A Mexican citizen was arrested while trying to smuggle 11 iguanas from the Galapagos Islands to Uganda. Wildlife trafficking is the third most profitable illegal activity, after the smuggling of drugs and weapons.
A Mexican citizen, identified only as "Gustavo T.," was arrested September 6, 2015, by Ecuadorian environmental police while trying to leave the country with nine juvenile marine iguanas and two juvenile land iguanas, seized from the Galapagos Islands.
The smuggler is an alleged member of a trafficking network that has been under investigation by the Convention on International Trade in Endangered Species (CITES).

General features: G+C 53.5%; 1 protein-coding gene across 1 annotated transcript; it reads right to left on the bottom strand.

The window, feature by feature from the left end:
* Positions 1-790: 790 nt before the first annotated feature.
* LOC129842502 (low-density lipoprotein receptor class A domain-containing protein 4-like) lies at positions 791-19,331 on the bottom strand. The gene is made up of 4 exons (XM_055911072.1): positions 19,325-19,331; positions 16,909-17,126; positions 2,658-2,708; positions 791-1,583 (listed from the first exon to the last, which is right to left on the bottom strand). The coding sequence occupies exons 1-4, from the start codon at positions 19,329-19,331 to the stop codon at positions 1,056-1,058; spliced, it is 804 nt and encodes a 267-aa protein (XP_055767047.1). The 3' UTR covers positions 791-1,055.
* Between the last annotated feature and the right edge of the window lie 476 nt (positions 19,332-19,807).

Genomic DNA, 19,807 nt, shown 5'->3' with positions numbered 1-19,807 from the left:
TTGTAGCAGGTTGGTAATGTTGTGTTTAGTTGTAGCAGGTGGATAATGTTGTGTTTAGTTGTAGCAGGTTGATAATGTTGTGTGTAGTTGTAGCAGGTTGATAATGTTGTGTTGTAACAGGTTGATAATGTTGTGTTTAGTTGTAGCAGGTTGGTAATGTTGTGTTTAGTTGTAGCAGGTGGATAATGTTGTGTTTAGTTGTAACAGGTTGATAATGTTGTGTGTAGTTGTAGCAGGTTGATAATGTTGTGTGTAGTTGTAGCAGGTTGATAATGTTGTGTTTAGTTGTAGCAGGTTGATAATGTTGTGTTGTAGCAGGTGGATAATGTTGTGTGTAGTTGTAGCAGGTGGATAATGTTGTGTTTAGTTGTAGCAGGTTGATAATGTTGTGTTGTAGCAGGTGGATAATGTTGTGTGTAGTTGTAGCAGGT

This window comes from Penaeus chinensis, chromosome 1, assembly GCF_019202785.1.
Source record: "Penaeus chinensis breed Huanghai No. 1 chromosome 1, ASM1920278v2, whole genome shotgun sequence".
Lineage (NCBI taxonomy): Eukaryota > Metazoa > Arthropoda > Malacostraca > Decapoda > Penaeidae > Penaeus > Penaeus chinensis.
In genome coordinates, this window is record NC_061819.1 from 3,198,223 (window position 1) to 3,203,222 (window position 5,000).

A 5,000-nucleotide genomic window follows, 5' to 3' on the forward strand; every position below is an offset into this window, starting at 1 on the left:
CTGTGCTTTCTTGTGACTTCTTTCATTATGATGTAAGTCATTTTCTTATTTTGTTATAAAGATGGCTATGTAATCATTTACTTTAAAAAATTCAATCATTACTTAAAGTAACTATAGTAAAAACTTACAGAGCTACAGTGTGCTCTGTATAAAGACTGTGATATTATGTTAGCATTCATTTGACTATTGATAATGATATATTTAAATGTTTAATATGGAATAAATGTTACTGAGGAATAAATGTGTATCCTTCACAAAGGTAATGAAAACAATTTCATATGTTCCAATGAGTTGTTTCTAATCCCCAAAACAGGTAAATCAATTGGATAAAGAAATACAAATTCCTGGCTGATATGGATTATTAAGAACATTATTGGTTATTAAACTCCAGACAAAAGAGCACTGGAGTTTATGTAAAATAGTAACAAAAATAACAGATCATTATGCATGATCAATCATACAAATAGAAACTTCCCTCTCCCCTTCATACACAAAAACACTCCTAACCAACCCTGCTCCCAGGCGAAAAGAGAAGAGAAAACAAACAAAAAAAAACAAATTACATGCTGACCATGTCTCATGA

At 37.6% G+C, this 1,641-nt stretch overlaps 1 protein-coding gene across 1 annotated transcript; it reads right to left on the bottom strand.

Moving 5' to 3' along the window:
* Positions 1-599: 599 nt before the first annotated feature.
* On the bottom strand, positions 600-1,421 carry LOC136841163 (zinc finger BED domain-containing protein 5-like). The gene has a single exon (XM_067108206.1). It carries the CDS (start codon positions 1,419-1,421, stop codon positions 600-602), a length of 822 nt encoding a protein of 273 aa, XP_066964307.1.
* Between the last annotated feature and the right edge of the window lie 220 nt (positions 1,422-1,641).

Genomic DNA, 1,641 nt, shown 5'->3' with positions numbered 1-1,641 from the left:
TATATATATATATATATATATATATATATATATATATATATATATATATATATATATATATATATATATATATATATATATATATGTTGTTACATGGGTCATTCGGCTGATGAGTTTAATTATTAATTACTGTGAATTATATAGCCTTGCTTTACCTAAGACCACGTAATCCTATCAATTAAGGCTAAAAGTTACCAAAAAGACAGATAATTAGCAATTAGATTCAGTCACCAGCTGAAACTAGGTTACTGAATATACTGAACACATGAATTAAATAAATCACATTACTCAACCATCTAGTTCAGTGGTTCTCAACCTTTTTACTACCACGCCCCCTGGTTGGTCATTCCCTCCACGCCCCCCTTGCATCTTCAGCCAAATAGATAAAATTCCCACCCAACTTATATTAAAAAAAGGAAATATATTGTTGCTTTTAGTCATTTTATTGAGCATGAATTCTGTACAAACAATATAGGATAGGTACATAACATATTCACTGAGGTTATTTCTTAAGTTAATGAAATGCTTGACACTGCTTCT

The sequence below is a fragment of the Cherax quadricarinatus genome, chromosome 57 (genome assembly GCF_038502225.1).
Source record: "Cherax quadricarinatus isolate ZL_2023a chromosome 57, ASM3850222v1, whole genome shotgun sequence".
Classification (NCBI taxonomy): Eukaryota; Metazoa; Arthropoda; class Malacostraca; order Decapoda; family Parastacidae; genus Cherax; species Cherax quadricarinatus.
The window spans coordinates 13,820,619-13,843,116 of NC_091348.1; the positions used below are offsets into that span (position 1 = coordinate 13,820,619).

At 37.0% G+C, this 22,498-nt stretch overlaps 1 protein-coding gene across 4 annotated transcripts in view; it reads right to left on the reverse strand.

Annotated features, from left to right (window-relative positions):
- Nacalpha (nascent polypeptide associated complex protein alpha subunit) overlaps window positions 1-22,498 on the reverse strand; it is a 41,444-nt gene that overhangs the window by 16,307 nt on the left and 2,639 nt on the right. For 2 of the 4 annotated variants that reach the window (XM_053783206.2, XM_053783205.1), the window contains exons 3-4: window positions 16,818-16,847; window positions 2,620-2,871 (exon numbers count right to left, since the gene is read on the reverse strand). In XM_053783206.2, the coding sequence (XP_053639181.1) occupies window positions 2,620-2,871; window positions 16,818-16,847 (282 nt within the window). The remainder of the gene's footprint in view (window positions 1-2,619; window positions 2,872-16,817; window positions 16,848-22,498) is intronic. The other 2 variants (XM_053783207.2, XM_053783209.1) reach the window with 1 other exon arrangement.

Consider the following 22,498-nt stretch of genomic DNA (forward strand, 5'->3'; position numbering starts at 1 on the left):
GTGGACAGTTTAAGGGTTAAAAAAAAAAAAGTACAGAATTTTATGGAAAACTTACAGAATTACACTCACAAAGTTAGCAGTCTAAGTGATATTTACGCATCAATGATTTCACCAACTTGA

The man apparently captured the iguanas in the wild, then tried to smuggle them off the island packed in cardboard boxes in his backpack. He had intended to ship them to Uganda with the help of other foreigners pretending to be tourists in the islands. According to officials, each iguana could fetch up to $25,000 on the black market.
"Gustavo T." was apprehended on Santa Cruz Island, one of the islands of the Galapagos archipelago. He had already spent 18 months in prison for trafficking reptiles in New Zealand.
The Ecuadorian Environment Ministry stated that wildlife trafficking is the third-most-profitable illegal activity in the world, after drugs and weapons traffic.
The Galapagos Islands are listed as a UNESCO world heritage site, and have been a special target for wildlife traffickers, due to their unique collection of isolated wildlife.
clg/sad (EFE, AP)